Dr Denis Casey writes:
In Acallam na Senórach, the dialogue between St Patrick and Caílte (an aged survivor of Finn Mac Cumail’s war band) on the places and lore of
, Finn enquired of his companions what music was best. Their answers conjured up a cacophony of the landscape: baying hounds, bellying stags, swords striking, ladies laughing, cuckoos calling. Ireland
Like Caílte’s reminisces, Pat Collins’s film Tim Robinson: Connemara, based on the work of the current Parnell Fellow in Irish Studies, was dominated by sound and music, as much by the physical landscapes and seascapes that have been the subject of Robinson’s work. The landscape filled the ears, while the camera panned slowly in soft focus over Robinson’s extraordinarily detailed maps of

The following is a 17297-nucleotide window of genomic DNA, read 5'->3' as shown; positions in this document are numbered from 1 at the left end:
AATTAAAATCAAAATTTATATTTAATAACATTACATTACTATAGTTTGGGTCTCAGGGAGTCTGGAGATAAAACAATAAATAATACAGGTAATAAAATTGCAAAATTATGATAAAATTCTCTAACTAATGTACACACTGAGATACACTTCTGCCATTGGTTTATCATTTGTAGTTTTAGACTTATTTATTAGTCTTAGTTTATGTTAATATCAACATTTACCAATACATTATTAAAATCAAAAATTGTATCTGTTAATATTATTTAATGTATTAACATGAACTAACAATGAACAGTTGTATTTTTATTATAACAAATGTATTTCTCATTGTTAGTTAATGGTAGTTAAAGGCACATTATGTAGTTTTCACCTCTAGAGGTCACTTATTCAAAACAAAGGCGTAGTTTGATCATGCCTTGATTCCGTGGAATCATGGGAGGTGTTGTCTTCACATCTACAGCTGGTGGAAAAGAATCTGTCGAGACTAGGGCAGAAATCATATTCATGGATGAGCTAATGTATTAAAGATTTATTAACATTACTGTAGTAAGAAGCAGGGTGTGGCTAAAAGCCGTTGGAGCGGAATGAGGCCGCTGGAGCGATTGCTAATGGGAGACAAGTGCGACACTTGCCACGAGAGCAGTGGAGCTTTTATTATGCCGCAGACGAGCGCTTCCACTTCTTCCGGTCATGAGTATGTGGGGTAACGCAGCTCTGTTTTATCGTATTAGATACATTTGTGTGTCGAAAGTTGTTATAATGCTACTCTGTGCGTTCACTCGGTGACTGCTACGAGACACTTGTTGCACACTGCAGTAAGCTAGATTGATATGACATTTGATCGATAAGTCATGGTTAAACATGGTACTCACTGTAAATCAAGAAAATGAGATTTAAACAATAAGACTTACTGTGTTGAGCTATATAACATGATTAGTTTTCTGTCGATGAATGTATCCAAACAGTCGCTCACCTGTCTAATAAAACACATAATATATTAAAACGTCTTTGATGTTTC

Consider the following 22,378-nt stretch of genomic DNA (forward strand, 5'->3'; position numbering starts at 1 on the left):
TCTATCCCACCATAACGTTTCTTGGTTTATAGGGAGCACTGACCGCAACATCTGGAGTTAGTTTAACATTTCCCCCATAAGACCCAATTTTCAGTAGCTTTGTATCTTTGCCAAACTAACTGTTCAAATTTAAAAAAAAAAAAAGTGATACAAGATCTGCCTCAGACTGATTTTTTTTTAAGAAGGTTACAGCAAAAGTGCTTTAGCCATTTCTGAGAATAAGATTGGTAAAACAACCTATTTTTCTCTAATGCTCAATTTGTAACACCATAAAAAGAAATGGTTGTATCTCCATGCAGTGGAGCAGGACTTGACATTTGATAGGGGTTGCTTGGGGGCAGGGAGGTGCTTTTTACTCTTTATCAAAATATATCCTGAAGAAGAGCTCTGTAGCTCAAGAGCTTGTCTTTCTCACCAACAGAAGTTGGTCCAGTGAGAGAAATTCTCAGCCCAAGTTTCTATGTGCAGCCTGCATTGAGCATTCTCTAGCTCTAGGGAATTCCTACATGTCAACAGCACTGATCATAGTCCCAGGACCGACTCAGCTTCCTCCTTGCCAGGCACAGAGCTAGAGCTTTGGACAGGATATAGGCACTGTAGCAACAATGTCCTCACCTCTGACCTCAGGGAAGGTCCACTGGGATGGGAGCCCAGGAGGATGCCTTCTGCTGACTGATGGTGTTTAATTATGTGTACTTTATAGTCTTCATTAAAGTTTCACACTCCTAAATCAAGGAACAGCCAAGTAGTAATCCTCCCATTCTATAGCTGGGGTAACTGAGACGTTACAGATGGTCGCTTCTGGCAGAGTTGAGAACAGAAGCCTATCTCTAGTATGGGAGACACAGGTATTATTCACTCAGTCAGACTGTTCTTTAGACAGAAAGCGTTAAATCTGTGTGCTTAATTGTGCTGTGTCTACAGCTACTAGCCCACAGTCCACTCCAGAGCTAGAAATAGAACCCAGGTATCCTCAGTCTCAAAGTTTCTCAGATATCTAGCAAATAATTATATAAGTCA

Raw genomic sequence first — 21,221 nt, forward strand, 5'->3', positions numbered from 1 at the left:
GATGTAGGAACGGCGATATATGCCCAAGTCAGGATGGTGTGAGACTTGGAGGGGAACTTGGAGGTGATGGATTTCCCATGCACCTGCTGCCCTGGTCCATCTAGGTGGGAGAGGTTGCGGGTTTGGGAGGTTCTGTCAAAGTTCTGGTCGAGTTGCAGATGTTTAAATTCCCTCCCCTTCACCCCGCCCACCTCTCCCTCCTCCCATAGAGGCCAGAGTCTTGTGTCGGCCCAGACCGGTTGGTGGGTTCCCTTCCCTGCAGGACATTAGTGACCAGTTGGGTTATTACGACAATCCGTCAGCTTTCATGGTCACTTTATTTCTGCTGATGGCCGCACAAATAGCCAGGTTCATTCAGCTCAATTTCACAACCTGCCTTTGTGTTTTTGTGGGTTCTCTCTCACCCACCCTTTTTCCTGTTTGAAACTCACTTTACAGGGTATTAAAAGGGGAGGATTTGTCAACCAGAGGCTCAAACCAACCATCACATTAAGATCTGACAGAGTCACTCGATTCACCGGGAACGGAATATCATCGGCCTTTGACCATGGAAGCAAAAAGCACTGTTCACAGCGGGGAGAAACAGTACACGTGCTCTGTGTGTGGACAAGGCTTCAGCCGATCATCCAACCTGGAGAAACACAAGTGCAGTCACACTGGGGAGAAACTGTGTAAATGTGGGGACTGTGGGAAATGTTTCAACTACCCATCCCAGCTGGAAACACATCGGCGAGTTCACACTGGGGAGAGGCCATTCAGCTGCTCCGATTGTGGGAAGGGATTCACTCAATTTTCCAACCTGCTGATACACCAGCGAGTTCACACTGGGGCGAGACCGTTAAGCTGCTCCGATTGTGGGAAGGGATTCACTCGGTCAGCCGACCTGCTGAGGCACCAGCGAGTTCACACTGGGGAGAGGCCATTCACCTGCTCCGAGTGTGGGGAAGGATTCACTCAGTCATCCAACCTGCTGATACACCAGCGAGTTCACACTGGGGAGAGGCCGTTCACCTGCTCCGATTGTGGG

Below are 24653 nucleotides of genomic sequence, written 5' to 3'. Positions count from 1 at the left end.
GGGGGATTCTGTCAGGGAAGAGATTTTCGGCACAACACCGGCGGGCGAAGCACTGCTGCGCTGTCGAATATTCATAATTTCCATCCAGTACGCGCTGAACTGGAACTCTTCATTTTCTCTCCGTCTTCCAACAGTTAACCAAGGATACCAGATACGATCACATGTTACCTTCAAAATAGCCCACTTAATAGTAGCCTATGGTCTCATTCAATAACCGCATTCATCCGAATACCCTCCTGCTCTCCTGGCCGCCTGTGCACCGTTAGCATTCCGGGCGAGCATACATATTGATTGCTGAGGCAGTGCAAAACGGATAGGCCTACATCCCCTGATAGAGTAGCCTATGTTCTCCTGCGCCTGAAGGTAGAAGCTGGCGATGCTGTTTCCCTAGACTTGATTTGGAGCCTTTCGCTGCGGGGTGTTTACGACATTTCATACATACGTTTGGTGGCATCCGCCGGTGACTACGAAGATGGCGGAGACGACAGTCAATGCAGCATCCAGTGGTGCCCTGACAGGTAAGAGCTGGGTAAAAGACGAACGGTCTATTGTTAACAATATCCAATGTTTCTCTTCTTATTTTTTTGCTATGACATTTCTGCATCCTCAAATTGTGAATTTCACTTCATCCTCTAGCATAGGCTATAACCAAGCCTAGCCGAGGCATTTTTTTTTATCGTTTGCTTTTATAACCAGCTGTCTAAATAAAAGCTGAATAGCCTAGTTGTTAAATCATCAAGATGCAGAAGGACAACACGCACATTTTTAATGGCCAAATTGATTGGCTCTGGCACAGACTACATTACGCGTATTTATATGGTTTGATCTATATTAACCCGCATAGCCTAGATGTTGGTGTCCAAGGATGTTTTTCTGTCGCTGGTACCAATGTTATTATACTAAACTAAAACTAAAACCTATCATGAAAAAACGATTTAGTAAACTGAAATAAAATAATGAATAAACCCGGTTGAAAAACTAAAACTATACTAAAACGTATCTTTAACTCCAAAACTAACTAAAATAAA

Connemara. Funneled wind howling through the bearnaí and mámanna faded into a soft breeze over bogs where the naosc binn ’s an crotach glórach could be heard, before morphing into the cry of a gull by the shoreline’s contours, only to be drowned in rhythms drummed against wave-lashed cliffs. Similarly, Susan Stenger’s soundtrack, inspired by Marconi’s wireless experiments in Connemara, strikingly encapsulated the natural themes, as the Irish word cuach (‘cuckoo’) was played in Morse Code while Robinson searched amid the denuded foliage of Derryclare wood for Cuach na Coille (‘The Cuckoo of the Wood’).
Connemara brilliantly brings to another medium the work of a latter day embodiment of both Caílte and Patrick, and is a film deserving of repeated viewing — and listening. Finn’s conclusion is admirably justified: the best music is ‘the music of what happens’.